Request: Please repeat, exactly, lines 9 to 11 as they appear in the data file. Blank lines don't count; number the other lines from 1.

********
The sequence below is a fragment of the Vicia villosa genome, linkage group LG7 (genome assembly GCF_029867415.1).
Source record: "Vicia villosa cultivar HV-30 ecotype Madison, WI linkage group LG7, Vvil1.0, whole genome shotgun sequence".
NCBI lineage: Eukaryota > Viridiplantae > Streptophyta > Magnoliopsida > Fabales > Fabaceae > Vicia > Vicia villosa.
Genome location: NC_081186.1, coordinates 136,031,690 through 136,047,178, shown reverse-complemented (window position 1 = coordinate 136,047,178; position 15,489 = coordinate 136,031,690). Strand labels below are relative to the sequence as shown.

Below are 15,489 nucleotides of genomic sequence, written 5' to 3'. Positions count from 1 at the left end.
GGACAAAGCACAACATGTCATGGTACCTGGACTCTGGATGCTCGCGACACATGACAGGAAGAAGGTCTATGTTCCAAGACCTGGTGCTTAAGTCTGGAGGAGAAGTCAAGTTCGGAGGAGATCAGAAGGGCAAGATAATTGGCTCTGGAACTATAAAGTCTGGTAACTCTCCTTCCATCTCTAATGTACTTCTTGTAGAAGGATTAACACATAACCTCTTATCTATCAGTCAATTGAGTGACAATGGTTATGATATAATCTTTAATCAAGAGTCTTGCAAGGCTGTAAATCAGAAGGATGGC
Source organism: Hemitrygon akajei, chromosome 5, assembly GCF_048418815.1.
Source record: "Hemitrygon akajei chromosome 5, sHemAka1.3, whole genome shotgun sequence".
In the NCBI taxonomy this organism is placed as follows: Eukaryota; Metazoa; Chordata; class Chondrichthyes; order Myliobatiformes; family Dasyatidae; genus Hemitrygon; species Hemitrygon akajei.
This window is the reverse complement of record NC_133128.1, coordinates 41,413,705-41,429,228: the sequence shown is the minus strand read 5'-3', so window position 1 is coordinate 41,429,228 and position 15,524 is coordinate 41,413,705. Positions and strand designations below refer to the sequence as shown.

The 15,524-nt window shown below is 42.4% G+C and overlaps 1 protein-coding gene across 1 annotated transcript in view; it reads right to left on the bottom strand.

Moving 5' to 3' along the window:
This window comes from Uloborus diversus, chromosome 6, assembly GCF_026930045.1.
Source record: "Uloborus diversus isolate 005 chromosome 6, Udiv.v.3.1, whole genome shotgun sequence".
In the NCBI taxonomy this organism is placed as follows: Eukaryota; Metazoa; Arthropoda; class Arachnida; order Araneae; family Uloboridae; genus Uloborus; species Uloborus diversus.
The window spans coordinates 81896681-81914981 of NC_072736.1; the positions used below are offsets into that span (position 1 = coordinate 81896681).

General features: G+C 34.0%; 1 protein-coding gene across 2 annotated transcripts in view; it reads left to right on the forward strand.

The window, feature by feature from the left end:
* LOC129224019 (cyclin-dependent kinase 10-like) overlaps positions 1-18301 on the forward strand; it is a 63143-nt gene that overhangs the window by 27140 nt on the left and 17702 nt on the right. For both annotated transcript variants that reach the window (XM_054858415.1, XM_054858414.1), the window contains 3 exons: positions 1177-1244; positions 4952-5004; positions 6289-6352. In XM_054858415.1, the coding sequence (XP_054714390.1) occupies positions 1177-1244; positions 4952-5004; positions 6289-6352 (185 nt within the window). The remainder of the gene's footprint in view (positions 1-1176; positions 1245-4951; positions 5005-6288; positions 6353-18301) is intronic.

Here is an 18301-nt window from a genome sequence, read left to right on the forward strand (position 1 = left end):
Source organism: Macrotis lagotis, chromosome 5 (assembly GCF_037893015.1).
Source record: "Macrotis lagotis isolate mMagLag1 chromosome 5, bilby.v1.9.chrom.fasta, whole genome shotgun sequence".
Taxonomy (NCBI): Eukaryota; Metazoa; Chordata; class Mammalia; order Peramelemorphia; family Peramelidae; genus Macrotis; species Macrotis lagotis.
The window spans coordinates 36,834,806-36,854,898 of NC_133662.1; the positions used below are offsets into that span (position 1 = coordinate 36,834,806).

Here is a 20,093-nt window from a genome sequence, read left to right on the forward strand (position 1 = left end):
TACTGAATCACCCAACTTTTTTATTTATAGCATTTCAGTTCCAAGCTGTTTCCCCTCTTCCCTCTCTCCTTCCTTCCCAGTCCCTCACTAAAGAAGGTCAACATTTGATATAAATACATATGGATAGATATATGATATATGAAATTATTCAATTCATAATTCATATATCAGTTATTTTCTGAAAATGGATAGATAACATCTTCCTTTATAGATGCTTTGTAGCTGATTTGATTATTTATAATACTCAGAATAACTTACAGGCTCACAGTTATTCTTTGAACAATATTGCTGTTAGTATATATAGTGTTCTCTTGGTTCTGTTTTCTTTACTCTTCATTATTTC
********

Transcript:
In the NCBI taxonomy this organism is placed as follows: Eukaryota; Metazoa; Chordata; class Chondrichthyes; order Myliobatiformes; family Dasyatidae; genus Hemitrygon; species Hemitrygon akajei.
This window is the reverse complement of record NC_133128.1, coordinates 41,413,705-41,429,228: the sequence shown is the minus strand read 5'-3', so window position 1 is coordinate 41,429,228 and position 15,524 is coordinate 41,413,705. Positions and strand designations below refer to the sequence as shown.

The 15,524-nt window shown below is 42.4% G+C and overlaps 1 protein-coding gene across 1 annotated transcript in view; it reads right to left on the bottom strand.